As Cockburn argues, this thesis is limited, as it cannot account for the relatively peaceful implementation of neo-liberalism into the Indian economy or, for that matter, can it account for Bill Clinton’s crisis-free attacks on the welfare state during the 1990s. Torture further constitutes a contrived metaphor, Cockburn continues, since one need only pay attention to the history of recurring primitive accumulation or the enclosure acts to see that capitalism has always been a system of destruction and recreation—a system of crisis.
Moreover, Klein’s conception of a fundamental transformation in the economics of warfare following 9/11 is overstated. Previously, she writes, "The primary economic role of wars…was as a means to open new markets that had been sealed off and to generate postwar peacetime booms. Now wars and disaster responses are so fully privatized that they are themselves the new market." Yet this ignores, as she does throughout, that it was the Second World War’s mass state spending for the nascent military industrial complex—and not the New Deal—that enabled the U.S. to emerge from the Depression. This military spending was so vital that the cessation of the war produced a great deal of concern over the effects of returning to a pre-Lend Lease economy. Thus, the permanent militarized economy and the Cold War were born.
Finally, Klein’s description of "collective regression" following the 9/11 attacks is a simplification. While 9/11 did produce a reactionary backlash, it simultaneously created fissures in the dominant national ideology, creating openings marked by uncharacteristically critical analyses in the corporate media while normally marginalized writers like Noam Chomsky reached the New York Times bestseller list.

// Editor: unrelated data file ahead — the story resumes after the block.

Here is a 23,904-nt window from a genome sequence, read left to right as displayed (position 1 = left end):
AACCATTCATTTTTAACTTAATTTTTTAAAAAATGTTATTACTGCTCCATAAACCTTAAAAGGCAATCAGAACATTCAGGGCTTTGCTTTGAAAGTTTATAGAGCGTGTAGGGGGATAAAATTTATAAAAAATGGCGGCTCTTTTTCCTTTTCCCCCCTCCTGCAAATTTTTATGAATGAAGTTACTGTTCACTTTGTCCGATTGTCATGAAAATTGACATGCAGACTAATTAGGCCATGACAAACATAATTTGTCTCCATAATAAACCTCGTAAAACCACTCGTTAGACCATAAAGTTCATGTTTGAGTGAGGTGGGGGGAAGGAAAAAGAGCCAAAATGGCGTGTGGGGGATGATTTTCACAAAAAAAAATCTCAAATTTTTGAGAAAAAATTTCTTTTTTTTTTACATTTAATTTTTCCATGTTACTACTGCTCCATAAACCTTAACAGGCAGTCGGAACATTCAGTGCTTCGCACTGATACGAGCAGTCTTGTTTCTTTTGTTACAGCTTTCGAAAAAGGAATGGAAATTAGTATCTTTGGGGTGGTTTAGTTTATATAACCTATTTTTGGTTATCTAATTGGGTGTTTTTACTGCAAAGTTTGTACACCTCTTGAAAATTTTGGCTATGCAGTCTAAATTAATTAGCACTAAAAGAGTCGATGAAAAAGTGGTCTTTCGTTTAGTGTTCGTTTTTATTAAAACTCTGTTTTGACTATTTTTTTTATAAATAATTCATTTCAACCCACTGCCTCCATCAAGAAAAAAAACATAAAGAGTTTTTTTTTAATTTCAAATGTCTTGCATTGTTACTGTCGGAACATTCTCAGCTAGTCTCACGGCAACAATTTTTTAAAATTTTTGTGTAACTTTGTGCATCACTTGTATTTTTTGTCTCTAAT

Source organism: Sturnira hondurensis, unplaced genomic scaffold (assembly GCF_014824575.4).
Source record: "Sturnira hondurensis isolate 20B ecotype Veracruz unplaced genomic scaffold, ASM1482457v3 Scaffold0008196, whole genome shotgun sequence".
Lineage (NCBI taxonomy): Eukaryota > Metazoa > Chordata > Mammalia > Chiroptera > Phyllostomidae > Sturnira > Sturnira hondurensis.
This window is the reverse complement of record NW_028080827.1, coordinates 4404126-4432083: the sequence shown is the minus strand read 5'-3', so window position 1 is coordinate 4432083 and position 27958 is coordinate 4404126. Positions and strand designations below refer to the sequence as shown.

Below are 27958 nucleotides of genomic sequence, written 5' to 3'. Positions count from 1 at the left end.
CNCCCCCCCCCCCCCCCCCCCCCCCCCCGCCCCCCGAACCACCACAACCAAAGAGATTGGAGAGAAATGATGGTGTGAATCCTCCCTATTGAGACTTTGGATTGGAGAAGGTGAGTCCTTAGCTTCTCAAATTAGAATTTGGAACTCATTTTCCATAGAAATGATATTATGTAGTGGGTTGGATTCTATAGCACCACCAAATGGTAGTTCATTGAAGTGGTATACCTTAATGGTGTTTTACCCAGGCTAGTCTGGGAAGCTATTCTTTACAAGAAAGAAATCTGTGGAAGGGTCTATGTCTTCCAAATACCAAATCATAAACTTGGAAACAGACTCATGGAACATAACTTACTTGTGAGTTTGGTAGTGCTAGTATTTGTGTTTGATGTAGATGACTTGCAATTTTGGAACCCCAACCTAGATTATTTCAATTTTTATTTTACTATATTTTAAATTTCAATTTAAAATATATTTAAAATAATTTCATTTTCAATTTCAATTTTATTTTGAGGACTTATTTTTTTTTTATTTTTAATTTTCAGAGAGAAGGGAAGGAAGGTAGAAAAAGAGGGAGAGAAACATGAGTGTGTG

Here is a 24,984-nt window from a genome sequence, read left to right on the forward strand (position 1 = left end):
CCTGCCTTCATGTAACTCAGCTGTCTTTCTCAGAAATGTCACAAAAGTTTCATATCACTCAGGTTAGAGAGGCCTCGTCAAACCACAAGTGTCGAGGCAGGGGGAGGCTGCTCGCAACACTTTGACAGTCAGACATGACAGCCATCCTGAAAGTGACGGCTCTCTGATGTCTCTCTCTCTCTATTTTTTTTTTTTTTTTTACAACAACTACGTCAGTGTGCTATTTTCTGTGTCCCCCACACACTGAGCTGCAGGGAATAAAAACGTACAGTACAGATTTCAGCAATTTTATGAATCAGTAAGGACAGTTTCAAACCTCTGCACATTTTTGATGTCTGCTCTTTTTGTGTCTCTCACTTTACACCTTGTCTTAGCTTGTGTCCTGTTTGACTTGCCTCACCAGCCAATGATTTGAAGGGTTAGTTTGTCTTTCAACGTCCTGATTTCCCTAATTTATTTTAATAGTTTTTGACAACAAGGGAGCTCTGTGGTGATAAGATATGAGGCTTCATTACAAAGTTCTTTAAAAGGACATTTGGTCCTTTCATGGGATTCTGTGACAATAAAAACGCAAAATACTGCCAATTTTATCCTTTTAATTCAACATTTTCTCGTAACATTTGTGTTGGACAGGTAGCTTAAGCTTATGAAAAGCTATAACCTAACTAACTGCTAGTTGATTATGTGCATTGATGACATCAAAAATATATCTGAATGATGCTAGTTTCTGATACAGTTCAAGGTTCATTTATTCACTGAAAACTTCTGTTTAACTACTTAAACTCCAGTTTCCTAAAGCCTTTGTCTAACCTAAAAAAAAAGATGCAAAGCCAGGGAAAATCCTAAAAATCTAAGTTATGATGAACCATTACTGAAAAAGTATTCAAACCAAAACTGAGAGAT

Whereas The Shock Doctrine provides an excellent description of contemporary capitalism, it largely fails to explain it. Klein’s erroneous conception of capitalism has her focusing on individual actors instead of larger transformations affecting the postwar economy. Her focus on Friedman, John Williamson, Jeffrey Sachs, and other economists, described as the self-serving ideologues they undoubtedly are, attributes the triumph of neo-liberalism to little more than the force of will of certain individuals—an incongruously conservative theory of historical transformation by an apparent radical. Klein’s description of lifelong leftists who embraced Chicago School economics, such as Argentina’s Carlos Menem and Bolivia’s Victor Paz Estenssoro, indicates a primacy of economics rather than politics. The acceptance of neo-liberalism by other nominally liberal politicians like Clinton, Blair, and Schroeder further suggests that more was at work in the advent of neo-liberalism than the mere determination of individual ideologues.